Ha! 

OP, maybe your DD will meet enough people who drink carefully/rarely that she'll find someone that she trusts regardless of their views on alcohol. Or maybe a light drinker that would agree to just not drink--lots of people abstain voluntarily due to positions in their church. While I am a teetotaler, DH is only one because of his current volunteering at church. Before that, it was a very rare treat for him. I always ask him to let me know if he plans to drink--I trust him, but I feel better if I know. I think part of it is due to unfair expectations I've had put on me. I once worked somewhere where alcohol was actually consumed on site after work once a month (sanctioned at a work function), and many Christians who worked there (big variety of denominations) drank lightly, but due to where I attended college, it was assumed I would not drink--people would sort of nicely flip out if I had an IBC rootbeer until they looked closely at the bottle. I had even been asked about my views on alcohol, so they knew I didn't consider it a sin to drink, just to get drunk. Ironically, my DH went to the same college, my co-workers knew it, but if my DH was at a work function of mine and drank, they didn't care. But I wanted to know he was going to in case I got some gentle flack about it. I never could figure that one out, lol! 

My teetotaler relatives are all over the map, but most just want a heads-up or a "Do you mind if..." before people partake at their home. If people aren't getting drunk or drinking a bunch, they don't mind. It's kind of telling who won't "ask" and who will--it says more about how they perceive the teetotalers than about the teetotaler's view of alcohol, IMO. 😉 (And no, it's not about them being considerate--there is more to it than that. Sometimes they'll leave a family gathering as a group specifically to have a drink clandestinely. Meanwhile, others who stayed at the event will ask the host teetotaler if they mind and then pop open a beer or have a glass of wine.)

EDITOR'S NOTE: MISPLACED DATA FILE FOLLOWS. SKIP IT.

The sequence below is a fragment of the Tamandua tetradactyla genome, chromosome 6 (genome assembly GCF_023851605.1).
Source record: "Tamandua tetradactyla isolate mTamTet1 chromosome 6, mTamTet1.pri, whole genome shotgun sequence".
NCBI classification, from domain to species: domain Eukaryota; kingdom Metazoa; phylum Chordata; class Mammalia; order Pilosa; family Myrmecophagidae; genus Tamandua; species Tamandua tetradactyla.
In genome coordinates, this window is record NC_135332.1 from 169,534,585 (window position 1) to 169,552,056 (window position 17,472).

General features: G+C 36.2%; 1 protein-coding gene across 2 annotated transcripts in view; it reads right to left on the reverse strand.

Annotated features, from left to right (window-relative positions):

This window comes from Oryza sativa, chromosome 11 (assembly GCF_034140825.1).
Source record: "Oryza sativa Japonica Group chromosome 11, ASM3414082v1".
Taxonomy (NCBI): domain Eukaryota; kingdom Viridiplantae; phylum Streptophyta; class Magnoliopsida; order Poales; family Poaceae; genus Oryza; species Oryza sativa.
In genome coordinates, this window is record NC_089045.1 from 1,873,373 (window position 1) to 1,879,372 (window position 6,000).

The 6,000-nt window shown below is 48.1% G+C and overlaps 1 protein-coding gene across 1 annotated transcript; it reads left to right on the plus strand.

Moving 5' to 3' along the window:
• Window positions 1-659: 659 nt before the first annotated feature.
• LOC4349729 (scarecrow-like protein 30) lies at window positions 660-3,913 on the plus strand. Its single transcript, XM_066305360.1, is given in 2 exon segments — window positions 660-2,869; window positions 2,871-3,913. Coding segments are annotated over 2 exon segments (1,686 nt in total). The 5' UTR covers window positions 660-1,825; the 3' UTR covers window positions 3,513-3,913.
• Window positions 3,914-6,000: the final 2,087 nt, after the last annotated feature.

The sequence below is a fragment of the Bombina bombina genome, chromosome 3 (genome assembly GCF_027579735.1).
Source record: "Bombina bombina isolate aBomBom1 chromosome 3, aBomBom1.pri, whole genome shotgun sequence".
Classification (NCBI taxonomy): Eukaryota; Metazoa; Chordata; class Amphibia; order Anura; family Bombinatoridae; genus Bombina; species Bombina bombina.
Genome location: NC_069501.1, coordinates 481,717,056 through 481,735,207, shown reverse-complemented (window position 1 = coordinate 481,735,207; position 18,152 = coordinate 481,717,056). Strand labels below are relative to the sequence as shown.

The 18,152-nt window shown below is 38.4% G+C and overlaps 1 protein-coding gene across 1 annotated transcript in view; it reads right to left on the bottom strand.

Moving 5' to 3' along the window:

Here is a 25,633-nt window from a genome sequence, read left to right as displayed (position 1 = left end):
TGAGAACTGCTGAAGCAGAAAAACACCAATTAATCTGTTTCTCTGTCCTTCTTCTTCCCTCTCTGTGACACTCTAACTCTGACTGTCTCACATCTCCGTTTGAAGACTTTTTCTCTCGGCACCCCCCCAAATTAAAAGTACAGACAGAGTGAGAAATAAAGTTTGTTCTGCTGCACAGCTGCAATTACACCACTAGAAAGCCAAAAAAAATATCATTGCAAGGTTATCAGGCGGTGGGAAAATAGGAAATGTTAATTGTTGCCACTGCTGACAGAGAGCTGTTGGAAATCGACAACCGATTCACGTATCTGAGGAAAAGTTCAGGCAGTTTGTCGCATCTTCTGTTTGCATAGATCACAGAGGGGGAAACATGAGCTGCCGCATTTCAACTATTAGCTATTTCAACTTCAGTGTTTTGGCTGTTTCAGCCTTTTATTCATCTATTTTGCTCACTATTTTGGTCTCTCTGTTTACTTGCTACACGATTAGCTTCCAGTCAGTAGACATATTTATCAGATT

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5 hours ago, SKL said:

 

(Isn't drinking alcohol illegal in most settings until age 21?  I mean I know people cheat, but there must be enough freedom to "not" drink given that it's illegal for most students.)

 

A person choosing not to drink because it is illegal for them to and a person who is opposed to drinking are two very different things.  From the OP, it appears the dd is looking for a partner who has no interest in drinking and doesn't want it being a part of her future family life.  So, someone who refrains from drinking until 21 to obey the law isn't necessarily a good match for the dd.

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On 8/26/2019 at 12:58 AM, PeterPan said:

See, I'm so out of the loop, I don't even know what an alcoholic ice cream drink IS, lol. 

For example - 

Kahlua and coffee and really good vanilla ice cream - yum! 

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On 8/25/2019 at 10:58 PM, PeterPan said:

See, I'm so out of the loop, I don't even know what an alcoholic ice cream drink IS, lol. 

Look up grasshoppers, at least the ones made with lots of ice cream. It’s basically like a mint shake with some alcohol. Maybe they are more common in the Midwest where I grew up? It’s the only place I’ve ever had one, and then always shared among many people as a dessert.

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Seven Day Adventist don’t drink. My husband’s brother is an evangelist and abstain from alcohol for religious reasons but his dad keep trying to push beer on him 😞

My alcoholic cousin has an alcoholic dad who is very abusive when drunk so no guarantees that kids of alcoholic parents will be teetotalers.

My family of origin drinks a small glass of champagne or sherry to celebrate the New Year. Once a year drinking counts as teetotalers category for medical purposes. 

The young adults who are my friends’ kids all drink a little for Christmas and New Year’s Eve with family but don’t drink otherwise. My relatives who are young adults drink a little at relatives’ weddings but none of them drive (because their moms would be the designated safe drivers).

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1 hour ago, hjffkj said:

 

A person choosing not to drink because it is illegal for them to and a person who is opposed to drinking are two very different things.  From the OP, it appears the dd is looking for a partner who has no interest in drinking and doesn't want it being a part of her future family life.  So, someone who refrains from drinking until 21 to obey the law isn't necessarily a good match for the dd.

I understand that.  My point was that peer pressure sometimes makes people feel like they need to act against their personal preference re alcohol as with other things, but in a college community, people could, if they chose, fall back on the law to resist the pressure.